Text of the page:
Our society has, over the past decade or so, become increasingly aware of the food we put into our bodies. While being mindful of what we’re eating is not necessarily a bad thing, a constant bombardment of nutritional information might be. Messages such as “low fat, low carb” and “now made with whole grains,” as well as detailed nutritional calculations are now printed in multiple locations on packaged goods, making it increasingly more difficult to ignore these numbers and statements even if one might want to. Seeing a package of crackers that boasts “reduced calories” can also make you wonder, “Were the original crackers high calorie? Does this make the new crackers better for me?” The addition of these nutritional slogans is part of a marketing strategy that is designed to attract consumers to the company’s newest product. However, these marketing ploys often provoke doubt and fear about the consumer’s current (and past) food choices.
For an individual with an eating disorder, seeing and hearing these nutritional facts can be exceptionally challenging. They are an ever-present reminder of the individual’s caloric, carb, or fat intake – a reminder that often triggers extreme anxiety, fear, guilt, or shame. For someone who struggles daily with anorexia, bulimia, binge-eating disorder, or any other form of disordered eating, these messages may further reinforce an individual’s obsession with food intake.
New regulations regarding nutritional labeling are about to make these messages even more overwhelming. The Food and Drug Administration announced that Nutrition Facts labels will soon place a bigger emphasis on total calories and added sugars.
Take a look at the current Nutrition Facts label format and the FDA proposed format.
The FDA’s Deputy Commissioner for Foods and Veterinary Medicine, Michael R. Taylor, stated in the FDA news release, “By revamping the Nutrition Facts label, FDA wants to make it easier than ever for consumers to make better informed food choices that will support a healthy diet…To help address obesity, one of the most important public health problems facing our country, the proposed label would drive attention to calories and serving sizes.” The bolded images are intended to make it easier for consumers to navigate food choices and help decipher portion sizes, but how effective is this new labeling for someone who already struggles with an eating disorder?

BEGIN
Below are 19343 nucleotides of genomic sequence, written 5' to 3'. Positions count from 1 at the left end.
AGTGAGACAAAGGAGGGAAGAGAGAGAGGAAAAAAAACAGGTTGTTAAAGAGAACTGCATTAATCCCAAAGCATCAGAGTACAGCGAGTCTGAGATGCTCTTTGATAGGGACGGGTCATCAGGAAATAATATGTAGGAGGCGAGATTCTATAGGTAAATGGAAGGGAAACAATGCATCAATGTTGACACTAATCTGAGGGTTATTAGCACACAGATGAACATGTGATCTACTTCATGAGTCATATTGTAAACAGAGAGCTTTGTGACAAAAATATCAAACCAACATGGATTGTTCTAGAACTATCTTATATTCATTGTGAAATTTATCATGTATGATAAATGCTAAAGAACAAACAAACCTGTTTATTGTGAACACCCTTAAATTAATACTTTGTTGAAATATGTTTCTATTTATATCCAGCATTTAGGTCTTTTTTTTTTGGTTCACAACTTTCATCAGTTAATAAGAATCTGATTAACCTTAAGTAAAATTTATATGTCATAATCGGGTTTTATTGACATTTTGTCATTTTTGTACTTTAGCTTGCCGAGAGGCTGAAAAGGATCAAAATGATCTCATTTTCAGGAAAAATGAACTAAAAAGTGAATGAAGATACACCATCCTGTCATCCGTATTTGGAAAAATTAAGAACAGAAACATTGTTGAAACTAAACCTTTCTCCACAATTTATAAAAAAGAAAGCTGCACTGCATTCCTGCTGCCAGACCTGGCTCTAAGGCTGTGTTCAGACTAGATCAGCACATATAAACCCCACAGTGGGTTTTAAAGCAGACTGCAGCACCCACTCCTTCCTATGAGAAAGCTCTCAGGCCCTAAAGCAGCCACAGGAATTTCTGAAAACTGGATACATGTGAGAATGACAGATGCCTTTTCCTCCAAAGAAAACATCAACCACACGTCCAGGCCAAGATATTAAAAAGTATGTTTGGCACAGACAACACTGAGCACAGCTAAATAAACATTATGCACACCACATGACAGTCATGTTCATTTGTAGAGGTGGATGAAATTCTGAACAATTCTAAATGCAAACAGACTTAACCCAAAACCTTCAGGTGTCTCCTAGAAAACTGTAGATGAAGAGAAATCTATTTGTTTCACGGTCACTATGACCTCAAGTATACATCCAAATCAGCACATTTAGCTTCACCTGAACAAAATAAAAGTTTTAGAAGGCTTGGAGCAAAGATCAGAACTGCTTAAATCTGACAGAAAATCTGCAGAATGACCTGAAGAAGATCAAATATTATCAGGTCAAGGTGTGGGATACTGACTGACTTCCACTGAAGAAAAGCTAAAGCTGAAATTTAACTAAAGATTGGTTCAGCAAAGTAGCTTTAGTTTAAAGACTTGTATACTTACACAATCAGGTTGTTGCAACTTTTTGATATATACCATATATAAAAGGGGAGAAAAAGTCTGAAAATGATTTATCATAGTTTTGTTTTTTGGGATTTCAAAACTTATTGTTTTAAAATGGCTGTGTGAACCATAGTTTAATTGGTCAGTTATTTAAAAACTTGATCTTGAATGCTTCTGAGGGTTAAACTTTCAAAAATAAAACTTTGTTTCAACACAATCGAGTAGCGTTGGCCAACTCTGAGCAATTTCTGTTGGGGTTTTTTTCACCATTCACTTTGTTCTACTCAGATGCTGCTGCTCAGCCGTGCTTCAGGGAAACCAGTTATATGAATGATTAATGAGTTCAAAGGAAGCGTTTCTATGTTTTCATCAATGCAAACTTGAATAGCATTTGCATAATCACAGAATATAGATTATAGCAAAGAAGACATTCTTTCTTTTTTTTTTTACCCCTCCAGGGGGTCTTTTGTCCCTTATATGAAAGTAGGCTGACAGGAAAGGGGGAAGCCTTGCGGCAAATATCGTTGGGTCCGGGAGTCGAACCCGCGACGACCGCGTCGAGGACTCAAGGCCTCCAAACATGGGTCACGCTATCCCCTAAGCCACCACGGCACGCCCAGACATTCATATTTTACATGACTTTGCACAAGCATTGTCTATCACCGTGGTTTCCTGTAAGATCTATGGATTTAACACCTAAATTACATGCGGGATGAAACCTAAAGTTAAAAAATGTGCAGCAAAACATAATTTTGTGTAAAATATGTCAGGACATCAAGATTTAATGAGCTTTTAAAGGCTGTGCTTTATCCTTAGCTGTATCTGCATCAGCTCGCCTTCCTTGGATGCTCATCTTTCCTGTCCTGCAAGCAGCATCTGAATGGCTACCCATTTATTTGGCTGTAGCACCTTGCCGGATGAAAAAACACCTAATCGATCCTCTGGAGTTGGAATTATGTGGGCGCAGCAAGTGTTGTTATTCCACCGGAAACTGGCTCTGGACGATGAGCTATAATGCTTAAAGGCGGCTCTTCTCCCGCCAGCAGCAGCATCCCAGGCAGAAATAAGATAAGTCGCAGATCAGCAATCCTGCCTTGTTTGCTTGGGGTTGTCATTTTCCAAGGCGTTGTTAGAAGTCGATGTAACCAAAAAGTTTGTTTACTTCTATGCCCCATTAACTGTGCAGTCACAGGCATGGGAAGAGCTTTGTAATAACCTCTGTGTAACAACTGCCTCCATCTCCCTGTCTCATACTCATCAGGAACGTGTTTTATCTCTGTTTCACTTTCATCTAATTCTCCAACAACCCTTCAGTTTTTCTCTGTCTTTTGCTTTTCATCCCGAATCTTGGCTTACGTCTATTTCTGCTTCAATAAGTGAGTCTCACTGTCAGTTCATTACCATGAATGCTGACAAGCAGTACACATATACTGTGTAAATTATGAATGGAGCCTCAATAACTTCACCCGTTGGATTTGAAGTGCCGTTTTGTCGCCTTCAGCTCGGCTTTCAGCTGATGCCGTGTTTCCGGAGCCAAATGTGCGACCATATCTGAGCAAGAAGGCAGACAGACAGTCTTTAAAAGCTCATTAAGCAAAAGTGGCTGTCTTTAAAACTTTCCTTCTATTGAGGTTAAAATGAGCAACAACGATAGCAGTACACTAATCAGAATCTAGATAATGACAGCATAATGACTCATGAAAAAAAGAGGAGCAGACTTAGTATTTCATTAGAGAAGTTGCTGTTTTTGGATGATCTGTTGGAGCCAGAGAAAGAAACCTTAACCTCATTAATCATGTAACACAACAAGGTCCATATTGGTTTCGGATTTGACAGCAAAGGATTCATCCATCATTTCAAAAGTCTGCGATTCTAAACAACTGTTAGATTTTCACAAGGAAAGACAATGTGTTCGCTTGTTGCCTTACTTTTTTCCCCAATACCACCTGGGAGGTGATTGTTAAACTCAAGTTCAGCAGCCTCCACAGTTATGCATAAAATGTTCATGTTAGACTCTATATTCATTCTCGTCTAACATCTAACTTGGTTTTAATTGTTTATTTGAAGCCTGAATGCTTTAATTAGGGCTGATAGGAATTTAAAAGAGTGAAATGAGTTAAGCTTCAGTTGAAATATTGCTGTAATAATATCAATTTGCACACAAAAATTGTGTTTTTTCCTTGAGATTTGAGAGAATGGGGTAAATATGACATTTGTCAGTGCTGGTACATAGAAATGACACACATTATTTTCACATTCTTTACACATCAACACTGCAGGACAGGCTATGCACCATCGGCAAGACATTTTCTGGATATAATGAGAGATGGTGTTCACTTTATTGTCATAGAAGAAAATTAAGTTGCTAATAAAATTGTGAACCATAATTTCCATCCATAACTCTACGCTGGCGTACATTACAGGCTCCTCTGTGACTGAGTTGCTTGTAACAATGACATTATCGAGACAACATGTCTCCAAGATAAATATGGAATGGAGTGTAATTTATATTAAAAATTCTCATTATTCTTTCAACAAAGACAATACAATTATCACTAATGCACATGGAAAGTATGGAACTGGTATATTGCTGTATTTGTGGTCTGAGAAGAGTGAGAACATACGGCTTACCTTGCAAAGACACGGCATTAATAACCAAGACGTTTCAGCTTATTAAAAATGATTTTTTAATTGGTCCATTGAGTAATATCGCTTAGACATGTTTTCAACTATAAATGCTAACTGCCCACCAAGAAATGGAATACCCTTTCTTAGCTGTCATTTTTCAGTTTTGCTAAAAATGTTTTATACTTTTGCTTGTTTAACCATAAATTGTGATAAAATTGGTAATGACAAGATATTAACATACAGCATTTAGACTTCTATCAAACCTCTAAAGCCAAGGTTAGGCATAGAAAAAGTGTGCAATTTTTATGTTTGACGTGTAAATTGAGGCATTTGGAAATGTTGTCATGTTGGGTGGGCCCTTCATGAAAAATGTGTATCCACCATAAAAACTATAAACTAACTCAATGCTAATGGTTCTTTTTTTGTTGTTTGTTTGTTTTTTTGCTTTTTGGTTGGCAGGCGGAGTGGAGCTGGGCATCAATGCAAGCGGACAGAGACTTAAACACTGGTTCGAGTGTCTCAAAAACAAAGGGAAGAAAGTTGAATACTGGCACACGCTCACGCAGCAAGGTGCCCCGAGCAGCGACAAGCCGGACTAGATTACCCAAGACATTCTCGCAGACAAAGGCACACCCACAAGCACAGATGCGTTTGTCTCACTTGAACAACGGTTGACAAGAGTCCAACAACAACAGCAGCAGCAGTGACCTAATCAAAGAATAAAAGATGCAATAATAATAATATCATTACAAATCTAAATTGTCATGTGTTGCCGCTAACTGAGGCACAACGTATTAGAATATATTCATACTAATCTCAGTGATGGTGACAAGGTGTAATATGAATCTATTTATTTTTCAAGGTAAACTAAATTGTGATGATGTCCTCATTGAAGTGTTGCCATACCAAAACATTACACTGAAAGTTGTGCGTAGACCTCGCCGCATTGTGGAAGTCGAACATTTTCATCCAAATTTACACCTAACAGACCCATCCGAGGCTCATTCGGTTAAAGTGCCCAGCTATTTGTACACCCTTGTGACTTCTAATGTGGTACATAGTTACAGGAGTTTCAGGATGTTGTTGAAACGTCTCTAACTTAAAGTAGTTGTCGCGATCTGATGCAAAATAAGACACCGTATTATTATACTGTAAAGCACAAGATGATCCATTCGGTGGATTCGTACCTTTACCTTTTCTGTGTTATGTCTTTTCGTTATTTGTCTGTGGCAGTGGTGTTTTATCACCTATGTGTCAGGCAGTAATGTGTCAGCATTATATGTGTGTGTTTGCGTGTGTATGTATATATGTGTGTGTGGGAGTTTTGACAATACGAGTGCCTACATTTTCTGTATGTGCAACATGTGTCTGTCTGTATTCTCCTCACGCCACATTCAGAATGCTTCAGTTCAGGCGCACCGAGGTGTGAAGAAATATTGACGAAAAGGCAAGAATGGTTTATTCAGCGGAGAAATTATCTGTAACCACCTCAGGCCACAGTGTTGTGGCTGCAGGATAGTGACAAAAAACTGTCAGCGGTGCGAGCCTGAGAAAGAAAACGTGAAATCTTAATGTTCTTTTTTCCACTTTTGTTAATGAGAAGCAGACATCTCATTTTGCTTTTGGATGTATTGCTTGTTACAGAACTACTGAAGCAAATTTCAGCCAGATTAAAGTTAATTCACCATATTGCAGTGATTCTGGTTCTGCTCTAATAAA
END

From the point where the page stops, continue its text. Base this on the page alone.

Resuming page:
We see and hear about food even at times when we’re not thinking about meals. Companies bombard us with advertisements, we see celebrities endorsing their favorite energy drink in a television commercial and we see sponsor signs of the major food companies at sporting events. Even the vending machine we pass from the copy room to our office is an opportunity for food vendors to provide as many food messages, both positive and negative, to as many consumers as possible. We see and hear about food all day every day.
One thing we strive to do at Veritas Collaborative is help keep the constant bombardment of food messages to a minimum. We provide our patients with a variety of food choices, but keep calorie counts and other nutritional facts out of sight by covering them up or removing unnecessary packaging. This way, patients can focus on eating the foods that they choose without having to struggle with the knowledge of exactly how many calories or grams of sugars they are putting into their bodies. Removing these food messages helps keep the focus on our patients’ recovery.
We can’t keep our patients from seeing and hearing every type of nutritional information they encounter, especially once they leave treatment at Veritas, but we do encourage them to be mindful about their approach in handling this information. And, hopefully, as our patients move towards recovery, they will view food simply as a fuel their bodies need to live.